Anglo-Saxon coin find near York is 'jaw dropping'

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Image captionThe small coin was found at Fulford on the the outskirts of York

A rare coin found in York by a man who took up metal detecting a week before has been described as "jaw dropping".

Experts at Yorkshire Museum said the coin was 1,400 years old and is one of only 19 ever found.

The Anglo-Saxon gold shilling was one of the first coins minted in York and is believed to be worth between £5,000 and £7,000.

It was found at Fulford, near York, by Ian Greig who had only bought a metal detector a week previously.

Mr Greig said he was initially unaware of its importance.

Image captionThe coin dates from the mid 7th century and was struck in York

"It was not until a friend of ours, who I had emailed, came back with some pictures of very similar coins that we realised what we had found and its historical significance."

Andy Woods, curator of money and medals at Yorkshire Museum, said the coin, which is smaller than a five pence piece, was a "one-in-a-million" find.

"When Ian first brought it in to me my jaw absolutely hit the floor. It is the first coin ever made in York."

He said: "It was made sometime around 620 to 650 AD and they are incredibly rare. This is only the 19th example of this type of coin ever found."

Mr Woods said the coin had a human figure holding two crosses on one side which might represent Paulinus, the first Bishop of York.

"We cannot say that for certain but it is the right time and the right place."

As the coin was found on its own it is not classed as treasure under the Treasure Act so ownership rests with the finder and the landowner, Fulford Parish Council.

Mr Greig said despite an offer from a private collector he would prefer it to be on public display and is in discussions with Yorkshire Museum about them acquiring the coin.

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PHOTOS

 

 

Eighth-century church architecture

 

This is the sort of architecture, beautifully preserved here, that Begiloc encounters on his travels. In Chapter 2 of The Purple Thread he sits on a bench ignorant of Latin and church ritual and gazes at the building surrounding him. Now there's a thing. I enjoyed visiting this Piave in Tuscany in 2015. It dates from the eighth century and has been preserved in its entirety. It inspired my description of the priory church at Werham. In the first draft, the description was over two pages long - so much did I enjoy visiting the church. When reason took over from emotion, the description got reduced to the pulpit (one-third of the original (!) and a capital ! Well, the setting is important, but the action and dialogue even more so. I hope you like the pictures. I'm not the best photographer - not even in our village!

 

 

A while back we went to Northumberland on holiday. Pity the weather was not conducive to brilliant photography, because an obligatory stop was the abbey at Hexham. Fortunately I was able to get some decent pictures inside the abbey, famous for its Saxon crypt and I’d like to share them with you.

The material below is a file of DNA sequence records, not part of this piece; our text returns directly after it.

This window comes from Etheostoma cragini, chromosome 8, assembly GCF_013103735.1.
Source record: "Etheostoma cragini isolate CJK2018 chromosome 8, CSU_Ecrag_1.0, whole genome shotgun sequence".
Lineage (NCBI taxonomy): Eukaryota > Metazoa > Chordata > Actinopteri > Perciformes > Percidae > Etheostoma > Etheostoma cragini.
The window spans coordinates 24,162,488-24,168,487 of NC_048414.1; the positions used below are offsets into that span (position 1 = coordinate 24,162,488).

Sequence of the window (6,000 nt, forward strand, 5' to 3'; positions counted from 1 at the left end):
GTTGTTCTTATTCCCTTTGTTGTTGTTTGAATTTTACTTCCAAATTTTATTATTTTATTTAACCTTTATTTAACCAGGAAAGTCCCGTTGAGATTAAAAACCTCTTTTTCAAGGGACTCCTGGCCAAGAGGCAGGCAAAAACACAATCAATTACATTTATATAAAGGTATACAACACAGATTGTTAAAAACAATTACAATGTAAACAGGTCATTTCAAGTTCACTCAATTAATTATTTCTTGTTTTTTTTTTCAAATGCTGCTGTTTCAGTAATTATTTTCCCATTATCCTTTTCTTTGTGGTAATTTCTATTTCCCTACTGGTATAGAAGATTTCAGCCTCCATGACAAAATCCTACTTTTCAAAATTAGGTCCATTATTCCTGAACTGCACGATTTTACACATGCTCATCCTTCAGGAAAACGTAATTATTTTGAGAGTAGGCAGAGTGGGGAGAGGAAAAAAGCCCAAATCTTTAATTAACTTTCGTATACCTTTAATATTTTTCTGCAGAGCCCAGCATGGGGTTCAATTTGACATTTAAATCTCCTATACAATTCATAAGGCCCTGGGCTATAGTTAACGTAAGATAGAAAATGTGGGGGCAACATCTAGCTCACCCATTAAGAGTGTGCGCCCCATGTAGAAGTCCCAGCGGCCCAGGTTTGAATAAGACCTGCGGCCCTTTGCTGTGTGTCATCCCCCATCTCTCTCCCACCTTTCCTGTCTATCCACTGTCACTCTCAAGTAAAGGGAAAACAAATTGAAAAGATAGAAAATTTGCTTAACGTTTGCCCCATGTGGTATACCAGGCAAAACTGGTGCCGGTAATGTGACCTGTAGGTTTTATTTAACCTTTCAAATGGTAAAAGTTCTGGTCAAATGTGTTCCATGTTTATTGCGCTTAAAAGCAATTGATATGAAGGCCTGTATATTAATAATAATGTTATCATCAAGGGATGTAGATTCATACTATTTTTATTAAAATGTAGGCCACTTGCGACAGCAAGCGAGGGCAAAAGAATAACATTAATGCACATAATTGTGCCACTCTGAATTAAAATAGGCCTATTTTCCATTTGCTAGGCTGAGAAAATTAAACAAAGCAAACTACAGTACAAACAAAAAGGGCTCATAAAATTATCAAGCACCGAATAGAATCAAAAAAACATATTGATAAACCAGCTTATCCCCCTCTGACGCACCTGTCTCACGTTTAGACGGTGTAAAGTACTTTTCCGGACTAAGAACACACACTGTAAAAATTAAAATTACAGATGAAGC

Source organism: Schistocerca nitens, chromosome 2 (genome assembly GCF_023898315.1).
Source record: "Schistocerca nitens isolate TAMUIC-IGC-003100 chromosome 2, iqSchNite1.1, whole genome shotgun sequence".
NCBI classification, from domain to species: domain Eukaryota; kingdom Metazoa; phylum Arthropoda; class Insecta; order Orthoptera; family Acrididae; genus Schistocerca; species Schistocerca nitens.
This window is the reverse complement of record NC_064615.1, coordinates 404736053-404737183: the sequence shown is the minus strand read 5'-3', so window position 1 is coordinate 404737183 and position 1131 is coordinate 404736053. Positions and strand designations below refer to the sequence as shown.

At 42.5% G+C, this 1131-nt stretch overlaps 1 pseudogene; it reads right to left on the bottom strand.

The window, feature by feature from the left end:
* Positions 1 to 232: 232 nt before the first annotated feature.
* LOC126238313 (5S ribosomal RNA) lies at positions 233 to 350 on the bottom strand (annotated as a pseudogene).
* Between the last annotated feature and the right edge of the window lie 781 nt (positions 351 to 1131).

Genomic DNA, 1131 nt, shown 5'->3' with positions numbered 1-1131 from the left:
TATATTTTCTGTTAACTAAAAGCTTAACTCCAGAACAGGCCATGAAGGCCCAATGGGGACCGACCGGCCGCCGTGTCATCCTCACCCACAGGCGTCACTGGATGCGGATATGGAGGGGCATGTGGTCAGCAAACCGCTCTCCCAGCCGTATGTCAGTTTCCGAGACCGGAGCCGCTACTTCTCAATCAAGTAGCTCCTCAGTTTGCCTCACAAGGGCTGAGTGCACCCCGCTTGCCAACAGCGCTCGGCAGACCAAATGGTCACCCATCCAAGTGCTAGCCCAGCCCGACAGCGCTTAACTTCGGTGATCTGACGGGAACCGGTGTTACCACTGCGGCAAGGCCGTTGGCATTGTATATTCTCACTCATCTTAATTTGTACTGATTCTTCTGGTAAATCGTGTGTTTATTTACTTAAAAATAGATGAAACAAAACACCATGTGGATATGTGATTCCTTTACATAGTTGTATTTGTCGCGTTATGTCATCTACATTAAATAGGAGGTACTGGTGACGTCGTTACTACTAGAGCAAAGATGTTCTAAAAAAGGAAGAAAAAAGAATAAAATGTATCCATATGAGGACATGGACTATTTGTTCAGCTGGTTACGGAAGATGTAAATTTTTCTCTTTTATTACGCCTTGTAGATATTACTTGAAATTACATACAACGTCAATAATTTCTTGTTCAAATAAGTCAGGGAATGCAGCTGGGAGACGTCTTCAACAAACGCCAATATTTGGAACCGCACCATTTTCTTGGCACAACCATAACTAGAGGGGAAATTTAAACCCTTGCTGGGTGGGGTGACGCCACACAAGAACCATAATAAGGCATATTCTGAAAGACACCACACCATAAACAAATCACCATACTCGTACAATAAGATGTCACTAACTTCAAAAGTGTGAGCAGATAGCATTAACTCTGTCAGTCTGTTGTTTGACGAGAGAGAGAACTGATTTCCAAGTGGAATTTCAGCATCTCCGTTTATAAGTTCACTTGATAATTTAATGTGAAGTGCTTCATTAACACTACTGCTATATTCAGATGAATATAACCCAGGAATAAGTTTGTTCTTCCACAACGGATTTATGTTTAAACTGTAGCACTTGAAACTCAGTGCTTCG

In his book England’s Thousand Best Churches (Penguin Books, 2000), Simon Jenkins wrote: “Few churches in the North of England equal the spectacular interior and monastic relics of Hexham.”

There has been a church on this site over for 1300 years since Queen Etheldreda made a grant of lands to Wilfrid, Bishop of York c.674.

The Saxon crypt and apse of Wilfrid’s Benedictine abbey still remain.

The crypt is a plain structure of four chambers. Here were exhibited the relics which were a feature of Wilfred's church. It consists of a chapel with an ante-chapel at the west end, two side passages with enlarged vestibules and three stairways. The chapel and ante-chapel are barrel-vaulted. All the stones used are of Roman workmanship and many are carved or with inscriptions. It’s quite an experience to go back in time as you descend the steep steps that lead into the narrow chamber – not recommended to claustrophobics!

 

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Hexham (continued)

The church also contains some interesting early sculptures: at the west end of the nave, a glass case holds fragments found in 1907. They show a crucifixion and an ecclesiastic and probably came from near Monkwearmouth, perhaps carved in the monastery there about 675-700. Some of the stones were once part of the richly decorated building, fragments of frieze or pillar, screen or furnishing. The walls and arches bore colourful patterns and scenes with animals. The Northumbrian monks were subject to different sources of inspiration. This can be seen in the various Celtic-type interlacing, the Germanic writhing animal shapes, Roman vine-scrolls all probably copied from Anglo-Saxon illuminated manuscripts. With the decline of Wilfrid’s Abbey most of the carved stones disappeared, looted for other buildings or smashed for ideological motives. Some of the surviving stones still keep traces of paint.

 

One of the most interesting features of Hexham is the frith stool, a solid block of sandstone carved in the shape of a low seat. The stool may date to the 7th century and may come from the Roman fort at Corbridge, where Wilfrid obtained many of his building materials.

The stool may have served as an early cathedra, or bishop's seat. Frith stools were used as a place of sanctuary; anyone who managed to reach the frith, such as a criminal fleeing justice, could not be touched until they were granted assurance of justice and fair treatment.

 

Another Saxon relic is a small copper and gold chalice, or cup, discovered in a stone coffin during renovations in 1860. The chalice was probably used by Saxon clerics to celebrate Holy Communion. It is on display in a protective glass case, but you can get close to admire the intricate workmanship.